- You love books. You have more than a borderline literary obsession. Sometimes you feel life in the real world can never compare to the worlds of words on the page.
- You can name the titles of books that have changed your life. Books filled with compelling truths and hidden insights that helped you to see the world in different ways.
But you say, even if those things are true about me, the ability to write is inbred. True writers are born with calluses on the forefinger and thumb of their writing hand, not made.
Not true at all.
Writing can be a gift. It is also a craft that can be learned. There are resources upon resources available to help writers hone their craft. If you don’t believe me, try doing a Google search of writing craft or how to write fiction. Then search writing workshops and writing conferences.
For those of you who recognize the signs in yourself, my advice is to stop hiding your penchant for writing. Make the leap from that closet. We need people in our world who care about words and meaning, definitions and spelling. We need grammar tyrants and style experts.
The world needs creative word artists, musicians, and artists like you closet writers.
My new book released this month, which gave me a great sense of accomplishment and relief. I met a goal.
At the same time, the accomplishment thrust me into a BETWEEN space wondering what now.
I’m not alone. In talking to other writers and friends, so many confess to being BETWEEN – between inspirations, between books, between projects, between jobs.
BETWEEN can be an uncomfortable space. Many say it’s like a fog knowing there’s something beyond, yet struggling to see what that next thing is.
BETWEEN can freeze us if we forget life’s a trip through each day, each week, and each year. As writers, we travel page by page, book by book.
At the same time, BETWEEN offers a period of awareness. Like almost anything meaningful in life, it’s about perspective. Time in this space allows us to pause and evaluate where we are and where we want to be.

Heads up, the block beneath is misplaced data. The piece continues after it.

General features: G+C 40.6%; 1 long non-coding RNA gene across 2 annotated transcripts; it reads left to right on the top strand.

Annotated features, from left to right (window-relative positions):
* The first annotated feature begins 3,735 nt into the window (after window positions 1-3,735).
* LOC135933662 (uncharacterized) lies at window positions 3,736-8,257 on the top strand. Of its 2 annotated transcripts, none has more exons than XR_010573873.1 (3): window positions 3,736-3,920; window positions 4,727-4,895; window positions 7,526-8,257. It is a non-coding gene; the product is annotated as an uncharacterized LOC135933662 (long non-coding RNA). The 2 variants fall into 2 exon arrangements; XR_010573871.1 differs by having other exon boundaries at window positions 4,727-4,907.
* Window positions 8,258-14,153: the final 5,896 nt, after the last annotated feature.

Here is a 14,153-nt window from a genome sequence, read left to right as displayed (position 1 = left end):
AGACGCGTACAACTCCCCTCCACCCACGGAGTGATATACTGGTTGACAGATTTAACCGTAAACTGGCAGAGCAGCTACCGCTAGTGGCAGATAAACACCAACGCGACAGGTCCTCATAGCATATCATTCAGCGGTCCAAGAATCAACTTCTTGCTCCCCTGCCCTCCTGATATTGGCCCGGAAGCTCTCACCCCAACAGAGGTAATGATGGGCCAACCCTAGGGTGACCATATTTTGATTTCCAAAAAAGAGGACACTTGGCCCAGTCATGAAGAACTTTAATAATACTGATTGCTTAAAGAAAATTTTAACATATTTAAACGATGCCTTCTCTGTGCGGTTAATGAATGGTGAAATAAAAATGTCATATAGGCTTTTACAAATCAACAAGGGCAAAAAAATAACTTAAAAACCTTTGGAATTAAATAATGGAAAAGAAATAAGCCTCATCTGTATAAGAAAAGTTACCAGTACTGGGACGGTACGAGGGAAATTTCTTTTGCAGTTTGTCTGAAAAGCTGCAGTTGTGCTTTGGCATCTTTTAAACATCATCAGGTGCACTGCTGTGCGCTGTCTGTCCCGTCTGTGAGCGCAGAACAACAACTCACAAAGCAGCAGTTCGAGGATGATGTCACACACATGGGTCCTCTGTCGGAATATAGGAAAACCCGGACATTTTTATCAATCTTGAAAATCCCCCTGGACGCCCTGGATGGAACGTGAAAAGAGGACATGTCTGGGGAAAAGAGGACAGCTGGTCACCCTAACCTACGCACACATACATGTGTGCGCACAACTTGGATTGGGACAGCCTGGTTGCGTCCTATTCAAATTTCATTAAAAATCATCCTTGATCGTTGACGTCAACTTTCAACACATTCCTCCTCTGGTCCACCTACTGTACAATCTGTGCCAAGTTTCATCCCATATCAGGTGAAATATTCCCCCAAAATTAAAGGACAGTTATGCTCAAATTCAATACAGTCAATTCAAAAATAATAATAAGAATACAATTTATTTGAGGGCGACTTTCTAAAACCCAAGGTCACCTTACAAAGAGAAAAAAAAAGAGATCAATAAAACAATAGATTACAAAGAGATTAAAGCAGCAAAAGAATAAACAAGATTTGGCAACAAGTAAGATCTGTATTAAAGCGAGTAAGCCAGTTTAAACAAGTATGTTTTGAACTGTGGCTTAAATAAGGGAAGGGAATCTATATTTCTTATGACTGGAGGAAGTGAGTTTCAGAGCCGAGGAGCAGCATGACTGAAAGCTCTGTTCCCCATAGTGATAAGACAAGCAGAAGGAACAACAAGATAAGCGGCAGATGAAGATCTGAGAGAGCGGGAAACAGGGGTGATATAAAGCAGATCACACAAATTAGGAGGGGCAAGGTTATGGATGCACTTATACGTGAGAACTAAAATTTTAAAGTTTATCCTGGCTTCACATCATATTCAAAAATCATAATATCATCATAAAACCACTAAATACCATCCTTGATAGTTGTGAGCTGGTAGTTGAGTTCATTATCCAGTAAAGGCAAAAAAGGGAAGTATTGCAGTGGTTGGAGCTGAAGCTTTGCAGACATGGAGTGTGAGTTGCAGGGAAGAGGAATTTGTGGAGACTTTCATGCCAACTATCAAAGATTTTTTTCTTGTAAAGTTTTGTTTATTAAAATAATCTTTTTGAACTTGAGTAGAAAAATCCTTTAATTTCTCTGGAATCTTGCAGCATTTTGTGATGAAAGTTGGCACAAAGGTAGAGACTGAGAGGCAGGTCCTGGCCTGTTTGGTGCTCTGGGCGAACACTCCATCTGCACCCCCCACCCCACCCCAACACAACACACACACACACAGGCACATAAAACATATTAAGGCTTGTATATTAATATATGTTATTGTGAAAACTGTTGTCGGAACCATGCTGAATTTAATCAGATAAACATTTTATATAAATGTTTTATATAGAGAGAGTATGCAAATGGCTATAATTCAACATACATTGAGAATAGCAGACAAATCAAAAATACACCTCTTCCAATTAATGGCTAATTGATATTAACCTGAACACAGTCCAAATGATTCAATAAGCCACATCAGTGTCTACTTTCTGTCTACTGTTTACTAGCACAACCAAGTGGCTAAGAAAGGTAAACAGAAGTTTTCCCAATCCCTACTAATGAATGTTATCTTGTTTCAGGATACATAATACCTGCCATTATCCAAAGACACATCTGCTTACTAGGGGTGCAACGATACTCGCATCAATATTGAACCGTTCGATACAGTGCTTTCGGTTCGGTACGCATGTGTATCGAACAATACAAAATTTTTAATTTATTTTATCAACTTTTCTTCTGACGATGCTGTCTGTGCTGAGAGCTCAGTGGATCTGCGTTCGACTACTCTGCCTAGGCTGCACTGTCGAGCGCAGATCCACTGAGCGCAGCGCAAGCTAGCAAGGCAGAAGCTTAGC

The space should motivate us because we have options. What comes next depends on our individual decisions.
We choose our own path. Our individual paths will vary. Same as our writer’s journeys differ. Today’s publishing world is all about innovation and pushing the envelope to put remarkable stories in readers’ hands. We have so many options for what now at the end our BETWEEN space.
For me, BETWEEN is a temporary holding pattern, a hiatus where I can catch my breath before charging ahead with the next thing.
I already know what’s now for me – the next writing project.
I recently attended a Power Plotting Weekend with Mary Buckham, USA Today best-selling author and writing teacher extraordinaire, and plotted three (3) projects. I’m pumped and ready to go.
YOUR TURN: What about you? Are you in the space BETWEEN or in what’s now stage of your journey?
What I want to do and what I do become a major disconnect.
Jennifer Crusie says, “Part of being a writer is defending your vision and not caving … .”
Disconnecting between goals and actions is unavoidable even if you’re not a writer and not caving is too often easier to say than do.
Let me suggest two ways to connect your want and your action to prevent caving:
- Stick to your goal even if it takes longer than you want to achieve.
- Never settle for less than what you are capable of.
Does your goal sometimes seem out of reach?
Keep focusing, keep aiming!